How to get the best out of me. This month: the executive coach

What do you specialise in?

In the corporate sector, I tend to specialise in a combination of life coaching, mentoring and counselling. In particular, one-to-one coaching for managers who are being asked to assume higher levels of responsibility as part of their career development, for which they have no formal training. I call this process ‘life coaxing’. Typically, HR will refer high-achieving individuals who have been promoted into positions of leadership, only to discover that the skillset which elevated them is inadequate to sustain them as leaders. My role is to enable them to develop a confidence-based value set to match their competence skillset.

Name some of your clients

Disney Corporation, Sir Robert McAlpine, Franklin Andrews and Cundalls, and Scott Wilson.

What are the information must-haves you need before running coaching for a client?

I think in terms of information must-not-haves. I like to form my own opinions of the client and not be too influenced by HR. I prefer to limit this to a ‘postcard’ of the client from the organisation’s perspective, and then ensure they manage the expectation of the client correctly in terms of why they have recommended the client be referred.

What is the nice-to-have information?

I like the postcards to tell me about the impact the client is having on their environment.

How can the HR or training manager help you to deliver the most appropriate coaching possible?

The crucial thing is to manage the coachee’s expectations. It is important that coaching is set in the context of career development and an investment in the coachee. The other crucial condition is for the sponsoring organisation to be prepared to rely solely on the fruit of the process rather than any reports or feedback. I insist on maintaining client confidentiality.

What contact would you make with subjects before starting coaching sessions?

I arrange an initial consultation. The nature of the coaching process is that the client must be able to relate and confide in their coach and they in turn must be able to relate and listen to their client. So I like to give both parties the opportunity to decide whether they think that they are well matched.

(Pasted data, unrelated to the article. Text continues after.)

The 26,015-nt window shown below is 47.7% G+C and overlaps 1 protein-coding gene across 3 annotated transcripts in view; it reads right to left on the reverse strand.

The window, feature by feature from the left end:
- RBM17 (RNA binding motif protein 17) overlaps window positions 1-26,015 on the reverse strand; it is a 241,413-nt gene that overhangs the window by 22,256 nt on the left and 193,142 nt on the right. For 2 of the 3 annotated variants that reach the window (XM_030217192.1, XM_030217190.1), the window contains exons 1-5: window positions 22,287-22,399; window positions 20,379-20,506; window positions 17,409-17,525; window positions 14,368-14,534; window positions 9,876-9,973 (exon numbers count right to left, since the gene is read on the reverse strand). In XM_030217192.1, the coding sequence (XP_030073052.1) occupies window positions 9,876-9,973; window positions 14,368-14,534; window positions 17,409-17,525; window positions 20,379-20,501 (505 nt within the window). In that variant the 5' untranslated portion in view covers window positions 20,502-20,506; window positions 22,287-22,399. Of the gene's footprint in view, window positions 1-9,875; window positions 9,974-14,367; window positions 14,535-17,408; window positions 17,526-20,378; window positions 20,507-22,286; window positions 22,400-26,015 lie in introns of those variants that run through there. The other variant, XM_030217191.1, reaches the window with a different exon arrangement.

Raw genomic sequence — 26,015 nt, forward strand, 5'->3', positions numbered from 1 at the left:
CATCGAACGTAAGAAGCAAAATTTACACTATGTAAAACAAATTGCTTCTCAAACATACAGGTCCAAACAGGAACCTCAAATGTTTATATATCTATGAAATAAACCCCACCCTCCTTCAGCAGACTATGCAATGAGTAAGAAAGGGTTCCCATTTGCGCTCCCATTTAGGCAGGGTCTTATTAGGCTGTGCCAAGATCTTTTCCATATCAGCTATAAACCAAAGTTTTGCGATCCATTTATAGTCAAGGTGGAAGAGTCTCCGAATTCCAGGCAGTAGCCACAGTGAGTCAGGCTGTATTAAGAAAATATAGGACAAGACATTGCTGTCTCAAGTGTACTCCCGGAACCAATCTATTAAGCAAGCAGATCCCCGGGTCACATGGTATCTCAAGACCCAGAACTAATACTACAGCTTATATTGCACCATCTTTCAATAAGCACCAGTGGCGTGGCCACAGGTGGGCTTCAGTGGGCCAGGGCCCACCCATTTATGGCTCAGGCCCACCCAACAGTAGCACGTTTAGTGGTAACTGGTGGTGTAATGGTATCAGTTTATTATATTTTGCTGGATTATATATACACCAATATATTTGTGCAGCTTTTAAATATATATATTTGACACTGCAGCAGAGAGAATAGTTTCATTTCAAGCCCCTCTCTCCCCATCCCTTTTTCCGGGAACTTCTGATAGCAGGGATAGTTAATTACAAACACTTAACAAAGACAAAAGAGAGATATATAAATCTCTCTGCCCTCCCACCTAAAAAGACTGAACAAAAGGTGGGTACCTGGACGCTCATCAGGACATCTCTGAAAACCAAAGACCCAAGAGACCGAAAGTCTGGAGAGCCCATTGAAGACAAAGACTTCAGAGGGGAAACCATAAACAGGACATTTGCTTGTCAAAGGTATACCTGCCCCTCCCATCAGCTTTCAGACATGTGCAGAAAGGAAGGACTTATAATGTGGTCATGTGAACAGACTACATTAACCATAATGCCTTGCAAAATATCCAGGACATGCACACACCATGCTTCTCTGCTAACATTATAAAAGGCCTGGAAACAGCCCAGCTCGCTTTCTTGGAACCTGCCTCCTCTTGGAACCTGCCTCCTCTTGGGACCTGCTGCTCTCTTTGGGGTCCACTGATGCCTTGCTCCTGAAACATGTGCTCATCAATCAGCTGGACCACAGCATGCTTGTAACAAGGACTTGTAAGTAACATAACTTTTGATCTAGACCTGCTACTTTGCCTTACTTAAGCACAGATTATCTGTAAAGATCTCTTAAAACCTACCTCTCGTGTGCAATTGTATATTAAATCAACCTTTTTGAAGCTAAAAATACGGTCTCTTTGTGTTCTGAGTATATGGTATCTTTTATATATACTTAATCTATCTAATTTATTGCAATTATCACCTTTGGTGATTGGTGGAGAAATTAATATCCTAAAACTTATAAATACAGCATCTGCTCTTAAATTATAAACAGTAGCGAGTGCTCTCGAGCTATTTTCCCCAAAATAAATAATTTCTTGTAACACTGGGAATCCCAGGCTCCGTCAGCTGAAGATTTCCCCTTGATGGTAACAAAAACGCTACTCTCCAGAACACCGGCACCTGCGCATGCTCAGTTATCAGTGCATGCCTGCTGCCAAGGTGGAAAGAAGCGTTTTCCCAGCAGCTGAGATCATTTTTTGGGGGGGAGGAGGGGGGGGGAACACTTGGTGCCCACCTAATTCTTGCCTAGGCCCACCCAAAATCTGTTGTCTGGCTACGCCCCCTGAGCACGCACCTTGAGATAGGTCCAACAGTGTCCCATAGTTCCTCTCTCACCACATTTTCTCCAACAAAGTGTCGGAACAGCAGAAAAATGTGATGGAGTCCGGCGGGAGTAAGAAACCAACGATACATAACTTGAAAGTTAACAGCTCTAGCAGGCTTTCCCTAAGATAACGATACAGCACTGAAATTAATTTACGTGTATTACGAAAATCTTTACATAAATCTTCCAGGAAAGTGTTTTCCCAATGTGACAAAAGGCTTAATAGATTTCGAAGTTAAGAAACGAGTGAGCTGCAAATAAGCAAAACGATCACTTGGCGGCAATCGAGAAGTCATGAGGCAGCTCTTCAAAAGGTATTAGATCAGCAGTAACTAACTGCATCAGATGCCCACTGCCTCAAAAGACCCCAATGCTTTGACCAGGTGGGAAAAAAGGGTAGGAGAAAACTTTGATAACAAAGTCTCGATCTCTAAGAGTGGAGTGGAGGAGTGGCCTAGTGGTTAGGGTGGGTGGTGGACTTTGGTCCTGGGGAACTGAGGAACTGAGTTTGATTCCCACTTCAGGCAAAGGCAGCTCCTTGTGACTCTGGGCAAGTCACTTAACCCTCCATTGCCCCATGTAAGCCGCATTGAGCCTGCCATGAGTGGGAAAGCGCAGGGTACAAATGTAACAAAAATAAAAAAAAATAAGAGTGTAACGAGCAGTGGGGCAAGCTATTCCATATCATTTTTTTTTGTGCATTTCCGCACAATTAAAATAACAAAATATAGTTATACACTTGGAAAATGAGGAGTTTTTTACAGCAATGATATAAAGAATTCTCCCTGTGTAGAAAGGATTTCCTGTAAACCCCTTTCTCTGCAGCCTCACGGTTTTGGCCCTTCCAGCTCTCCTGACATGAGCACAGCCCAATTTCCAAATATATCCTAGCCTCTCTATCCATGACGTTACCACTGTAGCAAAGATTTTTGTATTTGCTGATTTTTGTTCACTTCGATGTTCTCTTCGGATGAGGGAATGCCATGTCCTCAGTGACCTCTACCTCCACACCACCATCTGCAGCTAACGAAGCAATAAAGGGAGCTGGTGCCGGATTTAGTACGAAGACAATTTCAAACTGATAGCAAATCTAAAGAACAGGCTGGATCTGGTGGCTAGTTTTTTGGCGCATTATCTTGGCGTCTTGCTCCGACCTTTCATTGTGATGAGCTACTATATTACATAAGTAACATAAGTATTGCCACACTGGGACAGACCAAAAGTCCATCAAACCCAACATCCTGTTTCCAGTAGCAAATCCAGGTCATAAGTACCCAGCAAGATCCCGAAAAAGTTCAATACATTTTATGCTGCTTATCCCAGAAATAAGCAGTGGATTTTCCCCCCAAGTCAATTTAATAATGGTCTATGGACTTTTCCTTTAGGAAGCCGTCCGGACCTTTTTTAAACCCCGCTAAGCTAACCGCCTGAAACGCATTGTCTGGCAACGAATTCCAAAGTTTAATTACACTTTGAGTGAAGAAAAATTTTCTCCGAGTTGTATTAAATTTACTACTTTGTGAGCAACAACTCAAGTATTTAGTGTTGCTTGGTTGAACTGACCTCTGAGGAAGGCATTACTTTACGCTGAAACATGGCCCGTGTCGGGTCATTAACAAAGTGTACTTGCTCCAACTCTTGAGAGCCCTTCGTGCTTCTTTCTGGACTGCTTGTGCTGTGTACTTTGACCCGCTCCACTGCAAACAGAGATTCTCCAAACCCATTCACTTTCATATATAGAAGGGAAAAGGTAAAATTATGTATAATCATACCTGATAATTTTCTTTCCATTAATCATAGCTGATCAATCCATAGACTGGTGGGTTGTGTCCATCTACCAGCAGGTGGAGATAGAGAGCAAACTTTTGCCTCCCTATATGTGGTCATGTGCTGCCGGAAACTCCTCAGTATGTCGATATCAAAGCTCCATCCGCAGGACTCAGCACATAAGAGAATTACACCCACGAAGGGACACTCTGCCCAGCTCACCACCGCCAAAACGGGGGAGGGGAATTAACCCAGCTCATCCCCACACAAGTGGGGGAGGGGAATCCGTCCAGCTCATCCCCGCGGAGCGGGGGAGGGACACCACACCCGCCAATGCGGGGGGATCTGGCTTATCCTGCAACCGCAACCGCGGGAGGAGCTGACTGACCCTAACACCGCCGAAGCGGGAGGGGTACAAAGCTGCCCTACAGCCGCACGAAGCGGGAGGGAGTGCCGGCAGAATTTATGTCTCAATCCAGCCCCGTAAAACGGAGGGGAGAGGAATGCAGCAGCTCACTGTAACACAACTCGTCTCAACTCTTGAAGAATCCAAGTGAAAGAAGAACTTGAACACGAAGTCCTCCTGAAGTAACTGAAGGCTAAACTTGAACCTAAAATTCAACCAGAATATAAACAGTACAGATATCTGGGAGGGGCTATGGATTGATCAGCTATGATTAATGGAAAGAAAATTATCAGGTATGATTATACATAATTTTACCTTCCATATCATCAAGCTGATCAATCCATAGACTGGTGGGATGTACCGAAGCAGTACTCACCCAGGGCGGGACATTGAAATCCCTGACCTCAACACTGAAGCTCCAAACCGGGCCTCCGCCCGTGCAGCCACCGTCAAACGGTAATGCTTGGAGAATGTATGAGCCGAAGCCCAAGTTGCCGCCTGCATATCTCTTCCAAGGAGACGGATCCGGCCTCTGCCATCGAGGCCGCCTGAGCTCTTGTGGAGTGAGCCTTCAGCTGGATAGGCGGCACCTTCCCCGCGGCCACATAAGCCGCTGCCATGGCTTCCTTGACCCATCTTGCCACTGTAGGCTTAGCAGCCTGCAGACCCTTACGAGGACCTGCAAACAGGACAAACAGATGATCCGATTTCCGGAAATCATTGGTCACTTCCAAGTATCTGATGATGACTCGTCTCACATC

How long should one-to-one coaching sessions last?

Two-and-a-half hours, with a 15-minute break.

How many sessions are needed to make coaching worthwhile?

I would have five sessions – one initial assessment followed by four sessions. Also, I usually schedule a follow-up session six months after the final session.

How should organisations select candidates for coaching?

The type of coaching that I specialise in is a meal best served to those managers who are experiencing difficulties moving between transactional management and inspirational leadership.

Do you use particular coaching methods?

Life coaxing is an inter-changeable combination of empathic listening, assisted recognition and guided decision-making. I think most coaches use elements of many models, but I don’t favour one more than another. The key is being able to journey with a client sufficiently for them to take the emotional deep dive into their true self. Invite them into the room of mirrors, to take a long hard look at who they are, and consider any disconnects between who they perceive themselves to be, how they want to be perceived, and how they are actually perceived now.

What do you think of neuro linguistic programming?

It is one of the ‘marmite’ offerings among life coaches – you either love it or you hate it. If coaches use NLP techniques, it is important that they do not appear to be ‘mind-programming’ or ‘re-birthing’. To me, NLP is just another tool in the kit.

What book on coaching would you recommend for HR and training managers?

Stephen Covey’s Daily Reflections For Highly Effective People, and his latest work, The 8th Habit.

What are the most challenging sessions to run?

It has been said that 50% of the time people don’t realise there is a problem, 30% of the time they realise there is a problem but don’t know how to solve it, and 20% of the time they realise there is a problem but don’t want to solve it. Undoubtedly, sessions that involve the latter 20% are the hardest to facilitate.

What qualities must a coach have to be effective?

The pre-requisite is that the coach must care about people and have a genuine longing to see them fulfil their true potential. In terms of the necessary skillset, a good coach needs to be a good observer, be able to identify the problem, to demonstrate best-practice replacement behaviour, guide the client to solutions, monitor progress and offer remedial solutions.

Paul Anderson-Walsh, executive coach and counsellor, runs The Anderson-Walsh Consultancy, and has coached in the corporate sector for 10 years. He has also worked as a mentor and counsellor with many subjects, including young offenders


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